In my August 13th Market Commentary, I discussed the conditions that would be required to finally see a rotation out of the mega-cap technology stocks. This is an important topic because these five stocks have grown so large (to $7.3 trillion in combined market capitalization) that their future performance, whether positive or negative, will have a major impact on overall stock-market performance. If these behemoths shift from leading the indices higher to becoming a drag on performance, their sheer size (which now represents nearly 24% of the S&P 500) has made it increasingly more difficult for the remaining universe of stocks to make up for that drag. Furthermore, it is likely that as the five tech behemoths go, so will the sectors in which they reside (Information Technology, Communications Services, and Consumer Discretionary). I believe that investors, by and large, are underestimating this risk.
I said that one or both of the following conditions will precipitate a rotation out of the mega-caps: 1) evidence that the economy is strengthening in a sustainable way, and/or 2) a more meaningful increase in longer-term interest rates. Today I’d like to pick up on that discussion about interest rates. But first some definitions: “Nominal” interest rates, which are the rates that the federal government must pay investors upon the issuance of debt, have two components: the inflation rate and the inflation-adjusted, or “real” interest rate. If we know what the inflation rate is, we can determine the real rate by subtracting the inflation rate from the nominal rate. The Consumer Price Index, or CPI, is most commonly used measure of inflation (though there are many others). The most recent reading on CPI was 1.0% for July, meaning that consumer prices rose 1.0% in July compared to July, 2019. Therefore, if the yield on the 10-year Treasury note was 0.53% at the end of July, we know that the real rate of interest was -0.47% (or 0.53% minus the inflation rate of 1.0%).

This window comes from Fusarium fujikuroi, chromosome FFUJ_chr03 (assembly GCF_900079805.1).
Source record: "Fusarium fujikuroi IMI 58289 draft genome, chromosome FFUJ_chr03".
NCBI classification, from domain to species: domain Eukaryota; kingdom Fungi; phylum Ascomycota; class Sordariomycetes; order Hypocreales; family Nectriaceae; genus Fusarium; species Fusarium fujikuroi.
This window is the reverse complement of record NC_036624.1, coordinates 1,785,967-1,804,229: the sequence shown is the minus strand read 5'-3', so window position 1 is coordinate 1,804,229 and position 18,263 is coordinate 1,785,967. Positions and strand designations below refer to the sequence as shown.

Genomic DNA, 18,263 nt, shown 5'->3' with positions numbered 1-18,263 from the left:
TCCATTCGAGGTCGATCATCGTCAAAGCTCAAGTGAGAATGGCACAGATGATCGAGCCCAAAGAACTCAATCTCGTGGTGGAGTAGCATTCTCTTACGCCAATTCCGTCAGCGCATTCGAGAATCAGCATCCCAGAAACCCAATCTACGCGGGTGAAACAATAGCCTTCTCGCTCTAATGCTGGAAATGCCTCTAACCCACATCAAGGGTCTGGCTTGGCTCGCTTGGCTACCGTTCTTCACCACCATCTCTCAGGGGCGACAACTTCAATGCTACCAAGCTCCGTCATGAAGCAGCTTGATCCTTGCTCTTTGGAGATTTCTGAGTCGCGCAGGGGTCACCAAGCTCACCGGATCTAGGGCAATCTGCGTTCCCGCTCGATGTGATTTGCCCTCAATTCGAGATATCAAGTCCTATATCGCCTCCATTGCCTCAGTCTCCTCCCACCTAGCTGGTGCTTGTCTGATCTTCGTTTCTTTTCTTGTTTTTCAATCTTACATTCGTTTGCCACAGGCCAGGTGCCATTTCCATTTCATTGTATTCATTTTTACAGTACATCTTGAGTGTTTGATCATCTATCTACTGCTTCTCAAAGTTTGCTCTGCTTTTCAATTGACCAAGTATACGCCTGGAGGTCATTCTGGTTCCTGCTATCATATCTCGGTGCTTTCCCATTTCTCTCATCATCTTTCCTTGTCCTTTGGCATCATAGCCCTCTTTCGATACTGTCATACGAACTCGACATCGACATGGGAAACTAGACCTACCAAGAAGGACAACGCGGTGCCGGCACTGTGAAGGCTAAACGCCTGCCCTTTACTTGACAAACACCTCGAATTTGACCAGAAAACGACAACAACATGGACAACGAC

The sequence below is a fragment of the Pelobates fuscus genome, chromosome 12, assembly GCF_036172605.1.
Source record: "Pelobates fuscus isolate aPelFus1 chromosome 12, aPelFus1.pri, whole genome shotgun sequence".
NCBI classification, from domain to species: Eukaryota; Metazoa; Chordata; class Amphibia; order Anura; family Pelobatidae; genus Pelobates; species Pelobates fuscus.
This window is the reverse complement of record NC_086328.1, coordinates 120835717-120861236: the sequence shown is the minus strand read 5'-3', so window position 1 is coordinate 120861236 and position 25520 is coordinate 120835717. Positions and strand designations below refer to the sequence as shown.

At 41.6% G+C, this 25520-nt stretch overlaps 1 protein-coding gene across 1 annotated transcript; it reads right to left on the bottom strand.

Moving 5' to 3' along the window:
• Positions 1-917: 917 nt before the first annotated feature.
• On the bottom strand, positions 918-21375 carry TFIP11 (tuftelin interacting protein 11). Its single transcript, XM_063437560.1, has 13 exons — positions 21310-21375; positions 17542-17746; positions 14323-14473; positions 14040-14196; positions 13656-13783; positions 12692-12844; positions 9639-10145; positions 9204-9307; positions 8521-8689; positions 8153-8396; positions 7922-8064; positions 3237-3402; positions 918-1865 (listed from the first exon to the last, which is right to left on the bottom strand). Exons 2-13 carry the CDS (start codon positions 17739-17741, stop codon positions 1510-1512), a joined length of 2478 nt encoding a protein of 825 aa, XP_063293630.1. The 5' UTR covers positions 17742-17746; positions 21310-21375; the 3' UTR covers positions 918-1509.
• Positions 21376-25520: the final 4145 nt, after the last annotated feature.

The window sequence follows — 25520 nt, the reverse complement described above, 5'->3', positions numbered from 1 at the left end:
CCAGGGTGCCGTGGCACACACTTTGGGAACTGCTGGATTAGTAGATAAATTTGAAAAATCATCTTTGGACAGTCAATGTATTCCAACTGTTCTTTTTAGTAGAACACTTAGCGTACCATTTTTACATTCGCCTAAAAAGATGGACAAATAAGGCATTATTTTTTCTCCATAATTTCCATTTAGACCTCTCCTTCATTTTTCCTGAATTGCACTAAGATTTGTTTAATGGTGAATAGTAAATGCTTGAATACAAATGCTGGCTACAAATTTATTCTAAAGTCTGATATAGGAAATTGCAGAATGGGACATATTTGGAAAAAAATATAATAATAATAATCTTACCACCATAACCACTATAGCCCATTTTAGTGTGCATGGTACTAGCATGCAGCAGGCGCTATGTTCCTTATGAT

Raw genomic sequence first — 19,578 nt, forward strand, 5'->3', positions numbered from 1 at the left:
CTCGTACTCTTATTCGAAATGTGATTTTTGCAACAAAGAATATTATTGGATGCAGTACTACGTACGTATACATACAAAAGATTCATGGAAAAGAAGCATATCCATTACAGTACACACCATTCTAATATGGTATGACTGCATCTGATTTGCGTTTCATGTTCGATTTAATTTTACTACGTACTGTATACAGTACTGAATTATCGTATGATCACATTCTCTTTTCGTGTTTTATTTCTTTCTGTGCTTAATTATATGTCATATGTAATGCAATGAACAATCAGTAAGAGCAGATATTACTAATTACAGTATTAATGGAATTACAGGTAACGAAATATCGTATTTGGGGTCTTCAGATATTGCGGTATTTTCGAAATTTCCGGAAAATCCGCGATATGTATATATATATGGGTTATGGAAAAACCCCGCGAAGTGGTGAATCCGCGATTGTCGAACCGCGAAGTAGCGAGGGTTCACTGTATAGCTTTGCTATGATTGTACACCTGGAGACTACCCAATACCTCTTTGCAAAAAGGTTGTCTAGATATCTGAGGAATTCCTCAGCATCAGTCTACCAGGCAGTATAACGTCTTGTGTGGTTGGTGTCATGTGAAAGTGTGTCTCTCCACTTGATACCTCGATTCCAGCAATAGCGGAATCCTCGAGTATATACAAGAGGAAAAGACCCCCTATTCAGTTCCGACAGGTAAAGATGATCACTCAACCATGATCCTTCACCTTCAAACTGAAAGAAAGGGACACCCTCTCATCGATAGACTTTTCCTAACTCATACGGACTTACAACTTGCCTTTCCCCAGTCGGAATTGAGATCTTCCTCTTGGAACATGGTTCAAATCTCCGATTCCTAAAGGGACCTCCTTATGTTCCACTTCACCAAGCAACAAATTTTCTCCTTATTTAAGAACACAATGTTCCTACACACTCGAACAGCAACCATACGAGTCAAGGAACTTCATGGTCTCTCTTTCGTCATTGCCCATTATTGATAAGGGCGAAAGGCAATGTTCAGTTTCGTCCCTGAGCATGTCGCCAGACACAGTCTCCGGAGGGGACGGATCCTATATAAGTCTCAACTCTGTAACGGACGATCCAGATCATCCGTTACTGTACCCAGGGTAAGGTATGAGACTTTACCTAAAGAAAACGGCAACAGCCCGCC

Nominal interest rate = real interest rate + inflation rate
The chart below tracks real interest rates over the past two years (blue bars). The orange line is an index we created that contains the five mega-cap stocks (FB, AMZN, AAPL, GOOGL and MSFT). We used a one-month lag for the mega-cap index to show how the performance of these massive companies is inversely correlated to real interest rates. In other words, when the real rate of interest goes up, the mega-cap index goes down (and vice versa). I would specifically like to focus on the area shaded in green. Over that period of about 14 months, real interest rates fell by about 2.4% from +1.2% to -1.2%. During that same time frame the mega-cap index rose by 71%, meaning that the average increase of those five stocks was 71%. That bull rally was interrupted by the COVID outbreak, during which the average mega-cap stock fell by 25% and the inflation rate fell to about 0%. Since that time, though, real interest rates are back to negative again as inflation has picked back up. Predictably, the mega-caps are back on a tear as well.